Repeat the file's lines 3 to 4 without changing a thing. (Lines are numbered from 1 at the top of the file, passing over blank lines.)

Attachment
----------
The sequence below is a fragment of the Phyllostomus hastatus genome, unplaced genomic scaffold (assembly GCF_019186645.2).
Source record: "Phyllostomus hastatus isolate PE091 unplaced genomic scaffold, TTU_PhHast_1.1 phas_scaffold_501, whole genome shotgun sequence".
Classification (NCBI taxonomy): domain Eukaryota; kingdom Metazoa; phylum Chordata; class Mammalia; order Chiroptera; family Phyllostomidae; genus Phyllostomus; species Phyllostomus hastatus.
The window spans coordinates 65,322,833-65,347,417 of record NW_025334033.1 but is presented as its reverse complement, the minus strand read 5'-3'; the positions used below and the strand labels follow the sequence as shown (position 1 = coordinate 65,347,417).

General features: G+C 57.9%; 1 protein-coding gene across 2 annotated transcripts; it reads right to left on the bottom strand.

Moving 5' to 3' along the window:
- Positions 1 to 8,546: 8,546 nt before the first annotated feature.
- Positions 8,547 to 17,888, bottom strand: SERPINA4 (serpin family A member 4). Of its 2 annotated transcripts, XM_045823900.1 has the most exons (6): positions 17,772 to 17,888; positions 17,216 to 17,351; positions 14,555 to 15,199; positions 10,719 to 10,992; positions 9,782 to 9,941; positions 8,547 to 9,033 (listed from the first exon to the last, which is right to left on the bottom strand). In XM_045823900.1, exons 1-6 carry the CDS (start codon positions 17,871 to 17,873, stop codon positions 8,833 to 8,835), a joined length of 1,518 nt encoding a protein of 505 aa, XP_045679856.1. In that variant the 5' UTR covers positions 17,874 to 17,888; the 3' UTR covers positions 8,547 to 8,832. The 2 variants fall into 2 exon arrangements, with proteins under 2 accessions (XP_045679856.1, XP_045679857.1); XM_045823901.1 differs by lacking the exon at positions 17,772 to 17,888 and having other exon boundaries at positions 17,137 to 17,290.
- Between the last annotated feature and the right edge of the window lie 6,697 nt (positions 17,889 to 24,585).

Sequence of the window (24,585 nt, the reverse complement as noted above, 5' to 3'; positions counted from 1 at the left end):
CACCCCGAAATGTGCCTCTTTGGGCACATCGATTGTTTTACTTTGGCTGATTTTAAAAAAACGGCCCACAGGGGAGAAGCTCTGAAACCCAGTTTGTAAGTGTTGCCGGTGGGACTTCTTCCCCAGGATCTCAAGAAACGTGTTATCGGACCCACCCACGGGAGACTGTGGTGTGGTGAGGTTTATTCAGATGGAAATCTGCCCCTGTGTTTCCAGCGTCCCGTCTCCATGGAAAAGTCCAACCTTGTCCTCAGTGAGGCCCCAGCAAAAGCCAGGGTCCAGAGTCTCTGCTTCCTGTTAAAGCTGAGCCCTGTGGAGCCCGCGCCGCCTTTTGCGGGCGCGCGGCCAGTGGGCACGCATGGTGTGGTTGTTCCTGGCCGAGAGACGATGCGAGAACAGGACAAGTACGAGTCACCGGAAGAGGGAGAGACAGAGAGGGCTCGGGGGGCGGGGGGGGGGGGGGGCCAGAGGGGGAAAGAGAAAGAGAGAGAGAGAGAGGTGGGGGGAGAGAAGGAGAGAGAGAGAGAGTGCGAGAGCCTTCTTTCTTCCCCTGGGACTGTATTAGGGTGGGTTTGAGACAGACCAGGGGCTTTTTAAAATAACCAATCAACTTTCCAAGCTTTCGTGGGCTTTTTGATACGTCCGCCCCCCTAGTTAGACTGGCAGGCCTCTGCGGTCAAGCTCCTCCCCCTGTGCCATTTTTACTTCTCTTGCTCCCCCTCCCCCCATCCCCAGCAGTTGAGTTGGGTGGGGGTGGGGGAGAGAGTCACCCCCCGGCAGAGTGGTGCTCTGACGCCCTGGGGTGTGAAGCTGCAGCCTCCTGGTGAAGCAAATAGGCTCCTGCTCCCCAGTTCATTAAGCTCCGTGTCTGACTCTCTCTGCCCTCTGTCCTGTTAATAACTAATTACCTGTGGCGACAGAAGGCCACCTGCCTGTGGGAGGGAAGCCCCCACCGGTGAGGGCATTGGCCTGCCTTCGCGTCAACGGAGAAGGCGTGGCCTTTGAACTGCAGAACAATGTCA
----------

Classification (NCBI taxonomy): domain Eukaryota; kingdom Metazoa; phylum Chordata; class Mammalia; order Chiroptera; family Phyllostomidae; genus Phyllostomus; species Phyllostomus hastatus.
The window spans coordinates 65,322,833-65,347,417 of record NW_025334033.1 but is presented as its reverse complement, the minus strand read 5'-3'; the positions used below and the strand labels follow the sequence as shown (position 1 = coordinate 65,347,417).